With John Cena and Fruity Pebbles and WWE's new partnership with TapouT, these deals continue to fill advertisers pockets, store shelves, and our consciousness today and far into the future. Did you save that very first Cena cereal box? I did. It's a great reminder that the stars and faces of our favorite pastime can continue to place right up there with celebrities of other genres. Who knows what a wrestler will endorse next? In the meantime...wash those Pebbles down with some Mello Yello, slip on your old Roos, snap into a Slim Jim, and tune into an old G.I. Joe cartoon. Maybe Andre the Giant singing about Honey Comb will come on during a commercial break. Then all would be right in the (wrestling) world.

Thursday, April 2, 2015

Wrestling MarketWatch: Sting

One of the last "Hmmm...I wonder what that would be like?" moments in wrestling has finally happened. Sting has wrestled a match for WWE, at WrestleMania no less. While the result of the match surprised many, I'm sure that it isn't the last of The Stinger in the company. The painted-faced icon proved that he could still provide a quality match, and I just don't see the face of WCW going out in a loss, even under contract to Vince McMahon. The company realizes his value as a WWE Legend, and one or two more matches would only cement that. With the fantastic showing of The Undertaker also at WrestleMania, those who said that the match would never happen are already having second thoughts.

Sting's return has likely garnered many new fans for the legend. Those who are new to the party are scrambling alongside old "Little Stingers" to grab items from the long list of Sting merchandise. WCW, TNA, and now WWE have all produced items featuring the various incarnations of Sting. I would venture to say that, in one of their rare moments of being number one at something, TNA may have produced the most Sting merchandise during his times there. WWE has already integrated him into video games, trading cards, and wearable merchandise such as new masks and shirts. In a few months, the first WWE-produced figure of Sting will be making its debut on store shelves as well as on this very blog. In the meantime, let's take a look at some past Sting items and their recent selling prices.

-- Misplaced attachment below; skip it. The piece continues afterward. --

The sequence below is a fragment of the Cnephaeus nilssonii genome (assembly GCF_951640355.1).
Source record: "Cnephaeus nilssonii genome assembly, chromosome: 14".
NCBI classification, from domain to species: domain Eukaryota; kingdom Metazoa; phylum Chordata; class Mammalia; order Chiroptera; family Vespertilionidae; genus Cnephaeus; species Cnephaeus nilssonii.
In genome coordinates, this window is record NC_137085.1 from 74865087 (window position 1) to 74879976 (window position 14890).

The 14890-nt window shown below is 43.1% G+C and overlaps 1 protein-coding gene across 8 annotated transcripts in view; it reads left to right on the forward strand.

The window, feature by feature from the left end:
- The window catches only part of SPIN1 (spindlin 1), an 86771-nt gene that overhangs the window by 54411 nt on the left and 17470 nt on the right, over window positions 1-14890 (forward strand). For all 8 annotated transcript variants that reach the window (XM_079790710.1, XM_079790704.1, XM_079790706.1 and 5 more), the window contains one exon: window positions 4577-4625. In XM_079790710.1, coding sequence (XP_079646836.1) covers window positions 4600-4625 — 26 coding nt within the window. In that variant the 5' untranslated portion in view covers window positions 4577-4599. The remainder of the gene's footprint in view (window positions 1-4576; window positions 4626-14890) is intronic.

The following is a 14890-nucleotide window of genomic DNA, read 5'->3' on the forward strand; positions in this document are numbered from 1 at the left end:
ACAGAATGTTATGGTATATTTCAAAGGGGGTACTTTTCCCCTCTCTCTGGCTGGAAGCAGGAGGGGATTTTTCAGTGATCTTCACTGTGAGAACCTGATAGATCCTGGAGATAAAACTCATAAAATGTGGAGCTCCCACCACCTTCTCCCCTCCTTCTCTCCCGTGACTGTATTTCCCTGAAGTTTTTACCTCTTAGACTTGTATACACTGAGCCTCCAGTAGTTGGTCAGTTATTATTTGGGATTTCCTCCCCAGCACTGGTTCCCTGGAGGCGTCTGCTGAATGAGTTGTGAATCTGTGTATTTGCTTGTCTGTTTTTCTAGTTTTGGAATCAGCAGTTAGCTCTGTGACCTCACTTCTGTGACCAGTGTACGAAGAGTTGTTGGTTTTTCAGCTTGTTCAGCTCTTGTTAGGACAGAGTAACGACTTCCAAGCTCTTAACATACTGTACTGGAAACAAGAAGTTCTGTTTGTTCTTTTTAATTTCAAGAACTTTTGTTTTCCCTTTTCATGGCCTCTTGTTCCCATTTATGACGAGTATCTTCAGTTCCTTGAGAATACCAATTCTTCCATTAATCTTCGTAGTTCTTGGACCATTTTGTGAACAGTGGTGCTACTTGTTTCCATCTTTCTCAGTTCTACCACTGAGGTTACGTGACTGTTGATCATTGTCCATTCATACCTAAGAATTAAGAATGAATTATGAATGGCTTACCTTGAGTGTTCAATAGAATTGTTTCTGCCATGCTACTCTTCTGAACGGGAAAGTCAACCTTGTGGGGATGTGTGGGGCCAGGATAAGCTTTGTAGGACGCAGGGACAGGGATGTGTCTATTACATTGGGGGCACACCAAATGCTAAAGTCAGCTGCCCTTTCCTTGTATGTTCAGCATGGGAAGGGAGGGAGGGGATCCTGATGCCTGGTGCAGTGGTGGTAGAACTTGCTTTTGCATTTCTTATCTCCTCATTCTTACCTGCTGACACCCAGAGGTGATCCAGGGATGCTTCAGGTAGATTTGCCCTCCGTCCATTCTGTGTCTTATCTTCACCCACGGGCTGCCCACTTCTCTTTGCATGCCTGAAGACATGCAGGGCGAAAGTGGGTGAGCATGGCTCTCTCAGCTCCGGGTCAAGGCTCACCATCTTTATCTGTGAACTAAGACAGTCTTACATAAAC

*While the public awaits the Mattel "Defining Moments" Sting figure, some of the older efforts are selling briskly. Due to not signing with WWE until 2014, Sting was an unfortunate omission from the legendary Jakks WWE Classic Superstars line. When Jakks took over the TNA license, several Sting figures were on tap. My two favorites are in the "Ruthless Aggression" style body that was used for most of the Classic Superstars. While the packaging may have been different, the figures themselves were able to blend right in with Ric Flair, Hulk Hogan, and the various other legends who did make it into Classic Superstars. Both classic "surfer" and later "crow" Sting variations were made. All have remained popular, but one Sting with his black and white paint was in a set exclusive to Walgreens. The figures were dubbed "Ruthless Impact" by collectors, and did not last long on shelves. The Sting from this set recently sold for $40 in package, with loose examples going for well over $20.

*Sting's merchandising really didn't hit its stride until the early 1990s when WCW began to make deals for action figures and other toys. One of his very first cover appearances was on the 1988 Great American Bash program. Like some of the other WCW events of the time, Bash 88 had an in-house program produced as well as one done by The Wrestling News. Sting makes his cover appearance on the latter along with Ric Flair, Lex Luger, and Dusty Rhodes. This program, the harder to find of the two, recently sold at auction for $22.50.